Guest Post: Transitions - Helen Brechlin

The fabulous Helen Brechlin makes her return to ALSO THAT with new work. 

Check out her Behance for more work. 

This collection of work was created over the course of my senior year at MassArt. I set out with the idea of painting hair. My previous post explains that hair stemmed from a project where I was making paintings to break stigmas of rape survivors. I wanted to create cogent discussions of how survivors are viewed and treated, whether it be by their school, community, or the media.
Hair is a substance that is full of metaphor and meaning. To individuals it can stand for opposite ideas. It is revered when attached to a person, and then the instance it is taken from the setting of the body it is thought of as disgusting and dirty. A stray hair on anything means that thing has been contaminated.
To me, hair is a recording of personal histories. Hair grows with you through your experiences, whether they are struggles or triumphs. In my paintings I focused on the hardships and depicting emotionally traumatizing events with hair. How will the hair manifest itself when the person it belongs to is a rape survivor?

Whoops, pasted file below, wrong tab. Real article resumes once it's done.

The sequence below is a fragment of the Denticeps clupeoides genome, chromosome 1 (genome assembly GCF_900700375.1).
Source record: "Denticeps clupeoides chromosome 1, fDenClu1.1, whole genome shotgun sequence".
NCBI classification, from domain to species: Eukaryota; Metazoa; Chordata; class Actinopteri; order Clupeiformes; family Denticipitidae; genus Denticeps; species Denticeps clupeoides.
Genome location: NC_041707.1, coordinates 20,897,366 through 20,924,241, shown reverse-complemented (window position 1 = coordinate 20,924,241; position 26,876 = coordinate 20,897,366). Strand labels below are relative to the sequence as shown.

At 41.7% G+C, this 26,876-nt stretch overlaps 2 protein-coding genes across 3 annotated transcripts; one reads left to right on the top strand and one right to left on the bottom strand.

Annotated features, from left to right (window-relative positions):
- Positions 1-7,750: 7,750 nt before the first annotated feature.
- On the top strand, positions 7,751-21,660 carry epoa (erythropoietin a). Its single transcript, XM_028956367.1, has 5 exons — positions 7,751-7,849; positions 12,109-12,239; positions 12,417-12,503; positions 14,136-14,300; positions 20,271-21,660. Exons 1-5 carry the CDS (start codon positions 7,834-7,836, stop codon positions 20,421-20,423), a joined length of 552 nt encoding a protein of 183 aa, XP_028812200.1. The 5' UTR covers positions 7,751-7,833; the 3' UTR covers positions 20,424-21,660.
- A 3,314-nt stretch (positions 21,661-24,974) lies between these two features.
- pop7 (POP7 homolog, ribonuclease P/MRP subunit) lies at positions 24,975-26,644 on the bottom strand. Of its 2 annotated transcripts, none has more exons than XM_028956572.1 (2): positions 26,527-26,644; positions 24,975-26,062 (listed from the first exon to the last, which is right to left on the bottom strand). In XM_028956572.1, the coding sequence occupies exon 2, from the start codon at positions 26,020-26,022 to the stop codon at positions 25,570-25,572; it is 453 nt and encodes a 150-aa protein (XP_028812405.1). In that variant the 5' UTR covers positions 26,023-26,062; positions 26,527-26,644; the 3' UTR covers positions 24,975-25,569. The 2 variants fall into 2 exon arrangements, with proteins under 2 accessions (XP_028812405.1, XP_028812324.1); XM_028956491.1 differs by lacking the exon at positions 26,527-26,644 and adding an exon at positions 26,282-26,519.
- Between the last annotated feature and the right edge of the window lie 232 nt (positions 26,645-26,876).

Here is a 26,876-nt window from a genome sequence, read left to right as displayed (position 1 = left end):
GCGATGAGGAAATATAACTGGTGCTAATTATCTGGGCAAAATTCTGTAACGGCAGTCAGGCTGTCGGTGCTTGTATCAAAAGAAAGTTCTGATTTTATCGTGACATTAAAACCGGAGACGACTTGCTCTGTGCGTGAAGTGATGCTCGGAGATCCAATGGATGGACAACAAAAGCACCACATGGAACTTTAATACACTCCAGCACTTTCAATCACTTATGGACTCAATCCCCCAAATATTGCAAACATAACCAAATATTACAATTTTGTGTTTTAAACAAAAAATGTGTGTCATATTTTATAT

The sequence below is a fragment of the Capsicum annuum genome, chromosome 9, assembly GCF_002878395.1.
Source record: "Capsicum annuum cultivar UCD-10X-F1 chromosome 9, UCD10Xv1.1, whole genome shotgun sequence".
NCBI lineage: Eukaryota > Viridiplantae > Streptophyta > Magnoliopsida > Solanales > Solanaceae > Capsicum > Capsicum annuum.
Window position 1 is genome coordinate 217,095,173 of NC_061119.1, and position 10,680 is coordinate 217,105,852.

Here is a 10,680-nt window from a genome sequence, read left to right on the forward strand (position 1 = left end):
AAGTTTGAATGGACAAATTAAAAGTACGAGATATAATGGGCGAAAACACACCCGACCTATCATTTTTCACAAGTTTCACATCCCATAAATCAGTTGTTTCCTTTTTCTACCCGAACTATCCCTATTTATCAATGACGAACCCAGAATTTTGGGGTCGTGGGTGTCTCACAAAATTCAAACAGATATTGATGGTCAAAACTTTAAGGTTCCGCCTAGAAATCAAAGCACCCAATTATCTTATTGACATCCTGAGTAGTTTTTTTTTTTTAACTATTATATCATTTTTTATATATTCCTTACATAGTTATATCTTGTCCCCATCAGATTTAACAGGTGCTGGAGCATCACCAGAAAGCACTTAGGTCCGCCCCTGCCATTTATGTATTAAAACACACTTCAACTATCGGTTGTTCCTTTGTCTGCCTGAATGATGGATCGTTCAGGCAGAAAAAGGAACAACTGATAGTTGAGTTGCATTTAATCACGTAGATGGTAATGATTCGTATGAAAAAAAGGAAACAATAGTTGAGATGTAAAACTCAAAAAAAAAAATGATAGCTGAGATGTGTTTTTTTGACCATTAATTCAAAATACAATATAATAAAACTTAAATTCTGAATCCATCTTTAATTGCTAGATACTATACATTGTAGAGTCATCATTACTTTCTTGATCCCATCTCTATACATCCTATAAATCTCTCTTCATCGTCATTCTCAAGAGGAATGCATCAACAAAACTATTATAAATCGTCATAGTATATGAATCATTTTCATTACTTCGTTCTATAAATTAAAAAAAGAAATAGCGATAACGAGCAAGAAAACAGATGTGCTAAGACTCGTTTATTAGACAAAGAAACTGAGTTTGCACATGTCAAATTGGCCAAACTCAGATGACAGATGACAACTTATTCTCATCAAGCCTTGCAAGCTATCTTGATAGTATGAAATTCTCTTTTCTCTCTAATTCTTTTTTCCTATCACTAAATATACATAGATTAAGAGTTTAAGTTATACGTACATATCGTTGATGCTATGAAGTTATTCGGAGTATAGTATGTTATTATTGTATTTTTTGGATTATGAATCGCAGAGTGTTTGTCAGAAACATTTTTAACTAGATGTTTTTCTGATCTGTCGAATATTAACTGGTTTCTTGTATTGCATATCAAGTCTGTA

My concept comes before my preferences; I am a representational figure painter who has forgone both the body and observation to better express my ideas. As this project has continued there has been a slow transformation from strictly observational studies to purely abstracted realities of swirling colorful tendrils. The hair I paint tangles within itself to ebb and flow as it fights its way to completion.
My most recent paintings, many would say, do not resemble hair at all. I gave myself my last semester at school to be a period of painting where I step away from my preferences and politics and begin to dig deeper into the medium of painting itself. I still think of hair when I am creating paintings, but not in the literal sense when I first began this project. Instead, the hair is referenced in the brush strokes, line and form. These works I call “Transitions” to reflect my emergence from school and observational painting. With these works, I hope to gain better insight into the kinds of paintings I wish to create in post-grad reality.
— HB